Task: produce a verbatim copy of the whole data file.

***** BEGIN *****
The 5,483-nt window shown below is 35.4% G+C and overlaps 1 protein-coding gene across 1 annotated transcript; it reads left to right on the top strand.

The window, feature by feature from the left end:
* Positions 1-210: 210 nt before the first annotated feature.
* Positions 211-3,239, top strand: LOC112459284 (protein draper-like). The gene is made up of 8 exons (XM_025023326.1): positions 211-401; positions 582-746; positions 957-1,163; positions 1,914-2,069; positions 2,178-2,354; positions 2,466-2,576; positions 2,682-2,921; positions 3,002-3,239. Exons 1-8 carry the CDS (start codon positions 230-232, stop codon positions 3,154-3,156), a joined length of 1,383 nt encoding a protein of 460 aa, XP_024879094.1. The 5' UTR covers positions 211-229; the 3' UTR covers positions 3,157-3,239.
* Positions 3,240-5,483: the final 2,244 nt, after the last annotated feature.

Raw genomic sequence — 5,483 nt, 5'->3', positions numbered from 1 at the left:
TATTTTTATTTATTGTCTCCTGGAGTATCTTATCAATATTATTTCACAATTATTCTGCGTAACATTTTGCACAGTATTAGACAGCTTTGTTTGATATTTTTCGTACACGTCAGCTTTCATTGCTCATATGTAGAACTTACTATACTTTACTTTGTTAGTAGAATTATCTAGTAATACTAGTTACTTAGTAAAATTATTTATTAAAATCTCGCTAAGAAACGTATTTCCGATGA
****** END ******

The 5,483-nt window shown below is 35.4% G+C and overlaps 1 protein-coding gene across 1 annotated transcript; it reads left to right on the top strand.

The window, feature by feature from the left end:
* Positions 1-210: 210 nt before the first annotated feature.
* Positions 211-3,239, top strand: LOC112459284 (protein draper-like). The gene is made up of 8 exons (XM_025023326.1): positions 211-401; positions 582-746; positions 957-1,163; positions 1,914-2,069; positions 2,178-2,354; positions 2,466-2,576; positions 2,682-2,921; positions 3,002-3,239. Exons 1-8 carry the CDS (start codon positions 230-232, stop codon positions 3,154-3,156), a joined length of 1,383 nt encoding a protein of 460 aa, XP_024879094.1. The 5' UTR covers positions 211-229; the 3' UTR covers positions 3,157-3,239.
* Positions 3,240-5,483: the final 2,244 nt, after the last annotated feature.

Raw genomic sequence — 5,483 nt, 5'->3', positions numbered from 1 at the left:
TATTTTTATTTATTGTCTCCTGGAGTATCTTATCAATATTATTTCACAATTATTCTGCGTAACATTTTGCACAGTATTAGACAGCTTTGTTTGATATTTTTCGTACACGTCAGCTTTCATTGCTCATATGTAGAACTTACTATACTTTACTTTGTTAGTAGAATTATCTAGTAATACTAGTTACTTAGTAAAATTATTTATTAAAATCTCGCTAAGAAACGTATTTCCGATGA